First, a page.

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Howard Hodgkin on Seurat

To coincide with a retrospective exhibition of his work (currently at the Irish Museum of Modern Art, then travelling to Tate Britain and Museo Nacional Centro de Arte Reina Sofía in Madrid later in the year), Howard Hodgkin reflects on works by Seurat in the Courtauld institute of Art Gallery. Interview by John-Paul Stonard.

Howard Hodgkin

Part 1: Drawing and Painting

Part 2: Divisionism

Part 3: Caricature and Calm

Part 4: Seurat's Bathers


Pochade: Small oil sketch, often made in outdoors, then used as a study for larger studio paintings.

Divisionism: Term invented by Paul Signac referring to the separation of colour into small points or patches, painted directly onto the support. The division of colours avoids the dullness caused by the physical mixing of pigments, relying rather on optical mixing of colours when the painting is seen from a distance, resulting in brilliance of hue. The term 'divisionism' refers to the division of colours thus; the term 'pointillism' refers to the dots that those such as Seurat used to carry the division of colour.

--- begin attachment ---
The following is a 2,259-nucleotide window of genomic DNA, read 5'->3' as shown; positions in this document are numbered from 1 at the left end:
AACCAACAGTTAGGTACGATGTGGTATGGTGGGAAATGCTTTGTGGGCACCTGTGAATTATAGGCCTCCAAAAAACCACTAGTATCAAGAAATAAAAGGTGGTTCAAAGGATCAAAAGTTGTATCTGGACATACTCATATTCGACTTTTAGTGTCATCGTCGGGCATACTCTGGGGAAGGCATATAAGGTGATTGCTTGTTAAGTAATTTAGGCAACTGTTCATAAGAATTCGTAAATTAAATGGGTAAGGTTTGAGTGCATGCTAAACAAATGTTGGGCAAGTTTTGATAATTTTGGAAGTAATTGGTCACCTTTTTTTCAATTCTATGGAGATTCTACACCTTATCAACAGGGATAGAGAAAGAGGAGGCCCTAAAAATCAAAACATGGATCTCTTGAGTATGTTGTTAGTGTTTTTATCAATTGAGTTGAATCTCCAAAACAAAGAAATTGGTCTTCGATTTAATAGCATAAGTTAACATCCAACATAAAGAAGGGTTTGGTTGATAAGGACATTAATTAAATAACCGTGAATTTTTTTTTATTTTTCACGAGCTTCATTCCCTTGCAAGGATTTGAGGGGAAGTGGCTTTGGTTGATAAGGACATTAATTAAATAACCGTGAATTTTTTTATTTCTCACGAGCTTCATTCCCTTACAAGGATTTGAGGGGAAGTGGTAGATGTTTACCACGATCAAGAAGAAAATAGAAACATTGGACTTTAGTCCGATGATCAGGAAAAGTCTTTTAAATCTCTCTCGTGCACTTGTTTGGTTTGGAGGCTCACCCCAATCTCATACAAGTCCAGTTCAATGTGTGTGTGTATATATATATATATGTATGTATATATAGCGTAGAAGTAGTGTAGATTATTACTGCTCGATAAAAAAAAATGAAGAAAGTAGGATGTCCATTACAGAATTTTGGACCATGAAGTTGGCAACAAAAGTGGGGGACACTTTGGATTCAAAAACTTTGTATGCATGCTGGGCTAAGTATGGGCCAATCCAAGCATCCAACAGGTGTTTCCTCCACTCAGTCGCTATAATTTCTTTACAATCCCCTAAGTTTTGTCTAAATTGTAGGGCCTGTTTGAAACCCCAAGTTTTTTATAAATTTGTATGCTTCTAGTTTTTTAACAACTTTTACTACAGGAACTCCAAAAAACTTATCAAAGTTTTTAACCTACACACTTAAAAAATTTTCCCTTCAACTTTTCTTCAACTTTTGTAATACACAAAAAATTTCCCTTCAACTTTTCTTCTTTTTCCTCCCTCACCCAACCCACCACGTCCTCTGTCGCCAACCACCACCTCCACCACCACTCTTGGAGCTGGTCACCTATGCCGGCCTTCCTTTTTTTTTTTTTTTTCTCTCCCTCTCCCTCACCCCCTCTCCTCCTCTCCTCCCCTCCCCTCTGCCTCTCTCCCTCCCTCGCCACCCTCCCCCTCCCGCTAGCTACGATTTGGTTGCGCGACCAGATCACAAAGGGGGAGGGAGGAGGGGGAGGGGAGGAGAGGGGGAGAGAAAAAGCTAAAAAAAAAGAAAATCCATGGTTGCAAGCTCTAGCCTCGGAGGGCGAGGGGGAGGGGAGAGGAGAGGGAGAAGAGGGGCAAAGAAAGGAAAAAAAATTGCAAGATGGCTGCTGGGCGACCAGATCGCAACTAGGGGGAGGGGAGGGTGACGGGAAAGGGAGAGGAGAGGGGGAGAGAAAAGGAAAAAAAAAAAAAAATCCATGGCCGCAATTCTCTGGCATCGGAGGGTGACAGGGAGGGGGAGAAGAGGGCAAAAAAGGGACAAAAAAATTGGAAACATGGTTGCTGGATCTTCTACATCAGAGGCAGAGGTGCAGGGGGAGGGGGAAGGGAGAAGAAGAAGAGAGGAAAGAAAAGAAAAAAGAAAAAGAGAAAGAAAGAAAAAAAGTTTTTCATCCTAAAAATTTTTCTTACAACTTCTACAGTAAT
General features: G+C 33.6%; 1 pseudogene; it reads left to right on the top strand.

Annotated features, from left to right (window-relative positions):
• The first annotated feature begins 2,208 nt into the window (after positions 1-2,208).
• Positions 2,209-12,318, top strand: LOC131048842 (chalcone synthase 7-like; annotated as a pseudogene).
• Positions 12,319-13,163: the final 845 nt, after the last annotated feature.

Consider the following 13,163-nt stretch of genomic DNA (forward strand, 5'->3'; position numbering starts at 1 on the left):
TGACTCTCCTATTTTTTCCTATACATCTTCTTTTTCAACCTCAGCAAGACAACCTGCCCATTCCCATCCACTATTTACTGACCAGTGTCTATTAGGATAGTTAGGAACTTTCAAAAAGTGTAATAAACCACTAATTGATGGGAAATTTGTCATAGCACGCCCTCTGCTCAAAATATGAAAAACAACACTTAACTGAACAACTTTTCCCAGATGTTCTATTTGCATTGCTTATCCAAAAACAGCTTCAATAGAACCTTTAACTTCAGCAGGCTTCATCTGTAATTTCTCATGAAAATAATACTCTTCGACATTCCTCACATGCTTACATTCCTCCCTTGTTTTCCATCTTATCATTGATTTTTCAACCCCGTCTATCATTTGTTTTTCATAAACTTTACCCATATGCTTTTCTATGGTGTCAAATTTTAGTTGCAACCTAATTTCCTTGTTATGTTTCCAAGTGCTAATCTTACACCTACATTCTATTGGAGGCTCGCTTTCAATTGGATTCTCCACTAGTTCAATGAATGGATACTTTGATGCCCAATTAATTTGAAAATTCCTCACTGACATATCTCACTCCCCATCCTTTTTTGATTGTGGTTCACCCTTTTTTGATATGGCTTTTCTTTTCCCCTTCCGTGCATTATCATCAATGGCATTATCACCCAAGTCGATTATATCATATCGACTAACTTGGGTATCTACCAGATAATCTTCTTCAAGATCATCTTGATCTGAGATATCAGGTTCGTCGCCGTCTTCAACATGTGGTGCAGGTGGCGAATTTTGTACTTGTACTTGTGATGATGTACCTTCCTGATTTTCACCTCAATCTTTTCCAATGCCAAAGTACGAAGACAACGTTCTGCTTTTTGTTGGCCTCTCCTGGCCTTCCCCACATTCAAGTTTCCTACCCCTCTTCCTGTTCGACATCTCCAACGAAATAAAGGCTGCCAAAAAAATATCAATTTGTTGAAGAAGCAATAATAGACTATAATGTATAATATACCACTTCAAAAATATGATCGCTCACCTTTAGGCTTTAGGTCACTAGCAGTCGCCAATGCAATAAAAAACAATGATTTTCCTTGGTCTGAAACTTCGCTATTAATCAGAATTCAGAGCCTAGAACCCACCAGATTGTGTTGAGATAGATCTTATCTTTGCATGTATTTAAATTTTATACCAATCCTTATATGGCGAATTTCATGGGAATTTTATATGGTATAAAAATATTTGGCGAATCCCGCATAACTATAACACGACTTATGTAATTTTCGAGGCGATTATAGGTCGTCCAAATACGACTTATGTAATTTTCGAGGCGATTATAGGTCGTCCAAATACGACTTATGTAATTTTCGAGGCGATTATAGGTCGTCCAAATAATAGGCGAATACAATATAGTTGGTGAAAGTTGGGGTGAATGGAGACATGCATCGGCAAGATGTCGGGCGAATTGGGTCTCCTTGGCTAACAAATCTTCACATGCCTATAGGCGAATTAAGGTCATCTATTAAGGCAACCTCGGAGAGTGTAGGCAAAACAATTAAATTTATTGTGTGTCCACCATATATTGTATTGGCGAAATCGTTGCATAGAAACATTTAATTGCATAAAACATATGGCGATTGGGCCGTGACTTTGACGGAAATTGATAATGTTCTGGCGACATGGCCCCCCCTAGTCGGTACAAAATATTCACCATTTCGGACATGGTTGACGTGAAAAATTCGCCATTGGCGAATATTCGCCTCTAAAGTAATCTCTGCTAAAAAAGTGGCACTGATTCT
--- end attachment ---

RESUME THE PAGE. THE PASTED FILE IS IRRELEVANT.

Tenebrism: Modern term used to describe a style of seventeenth-century painting, particularly that of Caravaggio, characterised by an extensive use of shadow and darkness and sparse, dramatic, light areas.

Reading list

John Russell, Seurat (World of Art Series), pub. Thames & Hudson, 01/01/1985 www.amazon.co.uk

Richard Morphet, Encounters: New Art from Old, pub. National Gallery Co Ltd, 19/06/2000 www.amazon.co.uk

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